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PAHO Press Release Responds To Reuters Article, Says Private Sector Not Involved In Decision-Making Processes

“The Pan American Health Organization (PAHO) strongly disagrees with the allegations in the recent Reuters article that the food and beverage industry advises our policymaking” with respect to non-communicable diseases (NCDs), the agency said in a press release on Saturday. “In line with PAHO Member States mandates and the Declaration of the United Nations High-Level Meeting on Non-Communicable Diseases held in New York in September 2011, PAHO adheres to a comprehensive approach to fight NCDs, which includes governments, civil society, academia, international organizations, and private sector,” the press release states, adding, “The goal is to work together to raise awareness, promote new and innovative initiatives, and share best practices on the prevention and control of NCDs, as well as in health promotion and behavioral changes.” The press release describes how PAHO works to “manage potential conflicts of interest and ensure transparency and independence in the Organization’s decision-making process,” and the release states, “Private companies are not involved in health policies formulation or in decision-making processes of the Organization” (10/20).

Reuters Special Report Examines PAHO's 'Partnership' With Food, Beverage Industry

To fight chronic “diseases in Mexico, the nation with the world’s highest rate of obese and overweight adults, a Reuters investigation found that WHO’s regional office has turned to the very companies whose sugary drinks and salty foods are linked to many of the maladies it’s trying to prevent,” the news service reports. “The office, the Pan American Health Organization, not only is relying on the food and beverage industry for advice on how to fight obesity,” but, “[f]or the first time in its 110-year history, it has taken hundreds of thousands of dollars in money from the industry,” Reuters writes.

U.N. Official Calls Food Shortages In Southern Africa 'A Chronic Problem'

U.N. Assistant Secretary-General for Humanitarian Affairs Catherine Bragg on Saturday said food shortages are “a chronic problem” in southern Africa, “where more than 5.5 million people in eight countries need aid this year, a 40 percent increase compared to 2011,” according to the U.N. Office for the Coordination of Humanitarian Affairs (OCHA), the Associated Press reports. Ending a five-day trip to the region, “Bragg … said worsening food shortages are the result of drought or floods and rising world food prices,” according to the AP (10/20). Bragg met with officials in Zimbabwe, Botswana, and South Africa to discuss increased cooperation and preparedness, the U.N. News Centre reports, noting Malawi, Lesotho, and Swaziland also are affected by chronic food shortages, according to OCHA (10/19).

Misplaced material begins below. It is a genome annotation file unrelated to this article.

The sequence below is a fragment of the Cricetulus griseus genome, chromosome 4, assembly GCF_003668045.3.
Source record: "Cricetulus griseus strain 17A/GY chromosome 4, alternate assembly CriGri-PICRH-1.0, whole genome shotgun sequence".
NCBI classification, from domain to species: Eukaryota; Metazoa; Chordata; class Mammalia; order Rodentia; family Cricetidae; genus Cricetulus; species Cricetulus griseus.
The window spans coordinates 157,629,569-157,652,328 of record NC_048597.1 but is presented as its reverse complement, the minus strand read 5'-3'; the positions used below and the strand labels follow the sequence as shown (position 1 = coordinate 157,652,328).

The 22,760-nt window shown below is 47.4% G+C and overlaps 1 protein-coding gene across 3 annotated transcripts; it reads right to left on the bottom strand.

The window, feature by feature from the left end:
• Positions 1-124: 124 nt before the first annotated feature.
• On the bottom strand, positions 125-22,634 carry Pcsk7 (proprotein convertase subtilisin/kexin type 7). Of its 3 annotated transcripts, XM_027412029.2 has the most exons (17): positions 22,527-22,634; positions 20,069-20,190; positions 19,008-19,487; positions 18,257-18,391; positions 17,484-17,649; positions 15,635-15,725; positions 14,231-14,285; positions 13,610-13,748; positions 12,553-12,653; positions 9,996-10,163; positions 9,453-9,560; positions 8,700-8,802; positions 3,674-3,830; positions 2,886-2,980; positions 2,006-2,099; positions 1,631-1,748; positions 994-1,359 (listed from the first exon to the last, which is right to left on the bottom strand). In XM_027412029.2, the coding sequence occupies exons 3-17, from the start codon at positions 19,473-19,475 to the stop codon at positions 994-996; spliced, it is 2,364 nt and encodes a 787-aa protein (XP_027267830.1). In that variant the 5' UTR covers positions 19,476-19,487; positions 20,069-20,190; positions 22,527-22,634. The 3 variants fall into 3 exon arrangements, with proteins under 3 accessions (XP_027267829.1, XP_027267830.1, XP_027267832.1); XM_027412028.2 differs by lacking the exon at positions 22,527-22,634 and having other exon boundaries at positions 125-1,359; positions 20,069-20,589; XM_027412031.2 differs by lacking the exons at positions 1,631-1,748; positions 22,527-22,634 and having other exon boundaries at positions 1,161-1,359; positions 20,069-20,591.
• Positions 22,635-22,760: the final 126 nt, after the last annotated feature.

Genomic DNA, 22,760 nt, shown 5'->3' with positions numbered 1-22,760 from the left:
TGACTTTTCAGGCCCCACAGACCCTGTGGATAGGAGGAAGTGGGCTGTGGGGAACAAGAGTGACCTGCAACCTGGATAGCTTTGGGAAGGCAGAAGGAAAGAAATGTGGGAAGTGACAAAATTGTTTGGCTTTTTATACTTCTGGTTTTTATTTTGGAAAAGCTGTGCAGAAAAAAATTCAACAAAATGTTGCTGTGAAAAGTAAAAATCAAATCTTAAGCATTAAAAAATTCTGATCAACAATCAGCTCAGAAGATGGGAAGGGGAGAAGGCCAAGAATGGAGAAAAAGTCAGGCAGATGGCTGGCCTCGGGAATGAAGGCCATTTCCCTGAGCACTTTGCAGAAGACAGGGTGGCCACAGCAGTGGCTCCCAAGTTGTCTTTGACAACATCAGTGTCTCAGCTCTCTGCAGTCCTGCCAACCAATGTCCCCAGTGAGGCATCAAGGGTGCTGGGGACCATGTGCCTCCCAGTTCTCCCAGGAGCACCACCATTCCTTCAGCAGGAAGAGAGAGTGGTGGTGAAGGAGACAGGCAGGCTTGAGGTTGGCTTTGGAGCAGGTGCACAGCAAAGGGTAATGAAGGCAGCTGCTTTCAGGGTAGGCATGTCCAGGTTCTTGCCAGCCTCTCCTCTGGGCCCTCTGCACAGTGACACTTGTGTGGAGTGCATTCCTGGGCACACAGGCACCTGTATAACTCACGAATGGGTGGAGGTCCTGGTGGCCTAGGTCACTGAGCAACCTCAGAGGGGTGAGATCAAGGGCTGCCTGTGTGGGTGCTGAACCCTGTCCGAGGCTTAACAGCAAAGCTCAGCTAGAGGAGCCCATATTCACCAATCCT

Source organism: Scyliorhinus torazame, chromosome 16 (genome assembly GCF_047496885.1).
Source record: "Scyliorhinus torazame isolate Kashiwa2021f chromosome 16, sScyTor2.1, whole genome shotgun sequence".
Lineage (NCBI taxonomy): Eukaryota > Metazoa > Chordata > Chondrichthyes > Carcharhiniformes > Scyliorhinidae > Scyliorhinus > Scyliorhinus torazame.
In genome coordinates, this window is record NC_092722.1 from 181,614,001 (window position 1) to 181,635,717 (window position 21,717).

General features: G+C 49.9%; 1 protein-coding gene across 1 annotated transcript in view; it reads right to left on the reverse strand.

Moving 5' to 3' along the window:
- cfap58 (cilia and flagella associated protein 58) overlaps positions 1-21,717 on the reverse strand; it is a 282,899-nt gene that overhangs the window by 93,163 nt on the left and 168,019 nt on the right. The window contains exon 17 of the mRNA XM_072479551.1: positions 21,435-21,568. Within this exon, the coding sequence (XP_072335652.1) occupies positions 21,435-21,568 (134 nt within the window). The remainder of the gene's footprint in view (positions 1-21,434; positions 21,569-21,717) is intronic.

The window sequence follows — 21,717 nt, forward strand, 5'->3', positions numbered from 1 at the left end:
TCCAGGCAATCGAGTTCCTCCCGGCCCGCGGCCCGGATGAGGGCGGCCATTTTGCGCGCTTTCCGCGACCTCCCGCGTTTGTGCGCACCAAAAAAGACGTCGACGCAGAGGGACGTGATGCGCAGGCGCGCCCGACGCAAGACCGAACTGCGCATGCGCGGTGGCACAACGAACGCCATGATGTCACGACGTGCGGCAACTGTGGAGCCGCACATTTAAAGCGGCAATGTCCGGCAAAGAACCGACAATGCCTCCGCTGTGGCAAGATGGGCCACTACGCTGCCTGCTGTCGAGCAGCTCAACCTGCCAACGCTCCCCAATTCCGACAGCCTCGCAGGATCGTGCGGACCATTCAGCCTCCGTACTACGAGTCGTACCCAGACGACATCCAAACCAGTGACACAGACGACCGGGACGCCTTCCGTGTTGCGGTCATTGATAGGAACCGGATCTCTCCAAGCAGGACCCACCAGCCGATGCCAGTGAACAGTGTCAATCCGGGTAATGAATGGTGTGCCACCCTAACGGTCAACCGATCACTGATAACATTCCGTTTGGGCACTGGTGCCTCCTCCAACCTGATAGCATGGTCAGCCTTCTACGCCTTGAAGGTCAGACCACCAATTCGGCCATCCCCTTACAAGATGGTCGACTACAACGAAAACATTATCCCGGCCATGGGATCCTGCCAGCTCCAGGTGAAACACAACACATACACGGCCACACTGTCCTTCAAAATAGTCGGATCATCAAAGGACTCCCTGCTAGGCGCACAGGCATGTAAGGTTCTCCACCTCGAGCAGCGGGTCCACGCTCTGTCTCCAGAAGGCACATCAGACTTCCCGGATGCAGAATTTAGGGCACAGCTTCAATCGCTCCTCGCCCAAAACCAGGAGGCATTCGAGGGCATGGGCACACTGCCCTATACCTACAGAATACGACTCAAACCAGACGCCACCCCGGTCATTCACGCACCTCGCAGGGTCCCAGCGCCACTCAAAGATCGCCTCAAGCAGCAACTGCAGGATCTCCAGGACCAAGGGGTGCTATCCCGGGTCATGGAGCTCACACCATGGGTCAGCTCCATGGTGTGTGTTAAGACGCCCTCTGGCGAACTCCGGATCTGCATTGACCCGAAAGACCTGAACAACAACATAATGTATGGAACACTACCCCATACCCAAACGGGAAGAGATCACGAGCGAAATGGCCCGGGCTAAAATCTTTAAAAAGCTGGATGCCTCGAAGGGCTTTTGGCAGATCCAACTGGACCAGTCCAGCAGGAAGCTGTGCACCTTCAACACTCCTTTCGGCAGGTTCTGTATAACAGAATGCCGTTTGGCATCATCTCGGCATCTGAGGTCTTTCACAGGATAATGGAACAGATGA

ECOWAS, Germany, FAO Launch Hunger-Free Initiative For West Africa

“A new project with the objective of eliminating hunger in West Africa has been launched by West African countries, Germany, and the U.N. Food and Agriculture Organization (FAO),” BusinessDay reports (10/20). The three-year Hunger-Free Initiative for West Africa will “support the 15 ECOWAS members to increase commitment and collaboration among key decision makers of all sectors,” which “is expected to translate into increased budgets allocations to food and nutrition security as well as private investment to combat poverty, the [FAO] said in a news release,” the U.N. News Centre writes (10/18). “Germany is providing $2.4 million to fund the project, while FAO is expected to provide technical support,” the Devex “Development Newswire” reports, adding, “ECOWAS also committed financial support and pledged to ensure active participation from its members.” According to the news service, “The project’s focus on increasing political commitment in West Africa echoes U.N. Secretary-General Ban Ki-moon’s call for strong political will and new technologies to eradicate hunger around the world” (Mungcal, 10/19).

Romney, Ryan Would Support U.S. Cuts In International Family Planning Aid

“If [Republican presidential nominee Gov.] Mitt Romney and his vice-presidential running mate, Representative Paul Ryan, were to win next month’s election, the harm to women’s reproductive rights would extend far beyond the borders of the United States,” a New York Times editorial says. In the U.S., “they would support the recriminalization of abortion with the overturning of Roe v. Wade, and they would limit access to contraception and other services,” according to the editorial, which adds “they have also promised to promote policies abroad that would affect millions of women in the world’s poorest countries, where lack of access to contraception, prenatal care and competent help at childbirth often results in serious illness and thousands of deaths yearly.”

UNDP Releases Report Examining Impact Of Laws Regarding Sex Work, Effectiveness Of HIV Response